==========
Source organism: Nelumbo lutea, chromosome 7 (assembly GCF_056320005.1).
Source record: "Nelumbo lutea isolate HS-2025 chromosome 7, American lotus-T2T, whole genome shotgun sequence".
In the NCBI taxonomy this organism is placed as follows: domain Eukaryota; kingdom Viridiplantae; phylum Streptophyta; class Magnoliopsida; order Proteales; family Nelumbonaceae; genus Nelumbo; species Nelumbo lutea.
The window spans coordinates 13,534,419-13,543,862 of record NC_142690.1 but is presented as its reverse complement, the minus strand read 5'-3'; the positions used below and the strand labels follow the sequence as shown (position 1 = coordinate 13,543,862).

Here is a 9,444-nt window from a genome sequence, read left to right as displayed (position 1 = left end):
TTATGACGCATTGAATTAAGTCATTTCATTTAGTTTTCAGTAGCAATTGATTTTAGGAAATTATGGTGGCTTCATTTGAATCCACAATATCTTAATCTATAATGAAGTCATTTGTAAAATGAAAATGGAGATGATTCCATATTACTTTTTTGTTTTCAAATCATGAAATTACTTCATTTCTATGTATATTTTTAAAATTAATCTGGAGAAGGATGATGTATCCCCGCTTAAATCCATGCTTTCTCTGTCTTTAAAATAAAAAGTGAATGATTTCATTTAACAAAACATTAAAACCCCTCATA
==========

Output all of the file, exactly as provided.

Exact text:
Source organism: Nelumbo lutea, chromosome 7 (assembly GCF_056320005.1).
Source record: "Nelumbo lutea isolate HS-2025 chromosome 7, American lotus-T2T, whole genome shotgun sequence".
In the NCBI taxonomy this organism is placed as follows: domain Eukaryota; kingdom Viridiplantae; phylum Streptophyta; class Magnoliopsida; order Proteales; family Nelumbonaceae; genus Nelumbo; species Nelumbo lutea.
The window spans coordinates 13,534,419-13,543,862 of record NC_142690.1 but is presented as its reverse complement, the minus strand read 5'-3'; the positions used below and the strand labels follow the sequence as shown (position 1 = coordinate 13,543,862).

Here is a 9,444-nt window from a genome sequence, read left to right as displayed (position 1 = left end):
TTATGACGCATTGAATTAAGTCATTTCATTTAGTTTTCAGTAGCAATTGATTTTAGGAAATTATGGTGGCTTCATTTGAATCCACAATATCTTAATCTATAATGAAGTCATTTGTAAAATGAAAATGGAGATGATTCCATATTACTTTTTTGTTTTCAAATCATGAAATTACTTCATTTCTATGTATATTTTTAAAATTAATCTGGAGAAGGATGATGTATCCCCGCTTAAATCCATGCTTTCTCTGTCTTTAAAATAAAAAGTGAATGATTTCATTTAACAAAACATTAAAACCCCTCATA